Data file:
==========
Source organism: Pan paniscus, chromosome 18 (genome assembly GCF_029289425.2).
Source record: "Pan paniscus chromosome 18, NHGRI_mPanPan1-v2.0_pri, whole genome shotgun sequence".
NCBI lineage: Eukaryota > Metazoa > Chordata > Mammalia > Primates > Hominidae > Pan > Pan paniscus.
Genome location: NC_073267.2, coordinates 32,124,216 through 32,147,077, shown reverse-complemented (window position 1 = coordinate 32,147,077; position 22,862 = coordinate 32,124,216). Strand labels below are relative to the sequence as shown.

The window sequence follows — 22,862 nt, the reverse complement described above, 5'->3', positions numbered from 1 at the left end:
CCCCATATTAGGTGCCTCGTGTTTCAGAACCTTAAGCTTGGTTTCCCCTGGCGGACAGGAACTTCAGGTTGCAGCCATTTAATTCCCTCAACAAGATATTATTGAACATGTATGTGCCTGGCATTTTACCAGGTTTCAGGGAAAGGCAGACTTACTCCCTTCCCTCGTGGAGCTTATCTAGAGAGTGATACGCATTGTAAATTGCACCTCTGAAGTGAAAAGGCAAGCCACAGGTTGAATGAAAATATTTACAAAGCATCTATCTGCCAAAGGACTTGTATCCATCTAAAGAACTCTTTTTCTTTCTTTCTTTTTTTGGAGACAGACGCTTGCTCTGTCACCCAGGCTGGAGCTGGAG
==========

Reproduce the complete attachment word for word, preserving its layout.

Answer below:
Source organism: Pan paniscus, chromosome 18 (genome assembly GCF_029289425.2).
Source record: "Pan paniscus chromosome 18, NHGRI_mPanPan1-v2.0_pri, whole genome shotgun sequence".
NCBI lineage: Eukaryota > Metazoa > Chordata > Mammalia > Primates > Hominidae > Pan > Pan paniscus.
Genome location: NC_073267.2, coordinates 32,124,216 through 32,147,077, shown reverse-complemented (window position 1 = coordinate 32,147,077; position 22,862 = coordinate 32,124,216). Strand labels below are relative to the sequence as shown.

The window sequence follows — 22,862 nt, the reverse complement described above, 5'->3', positions numbered from 1 at the left end:
CCCCATATTAGGTGCCTCGTGTTTCAGAACCTTAAGCTTGGTTTCCCCTGGCGGACAGGAACTTCAGGTTGCAGCCATTTAATTCCCTCAACAAGATATTATTGAACATGTATGTGCCTGGCATTTTACCAGGTTTCAGGGAAAGGCAGACTTACTCCCTTCCCTCGTGGAGCTTATCTAGAGAGTGATACGCATTGTAAATTGCACCTCTGAAGTGAAAAGGCAAGCCACAGGTTGAATGAAAATATTTACAAAGCATCTATCTGCCAAAGGACTTGTATCCATCTAAAGAACTCTTTTTCTTTCTTTCTTTTTTTGGAGACAGACGCTTGCTCTGTCACCCAGGCTGGAGCTGGAG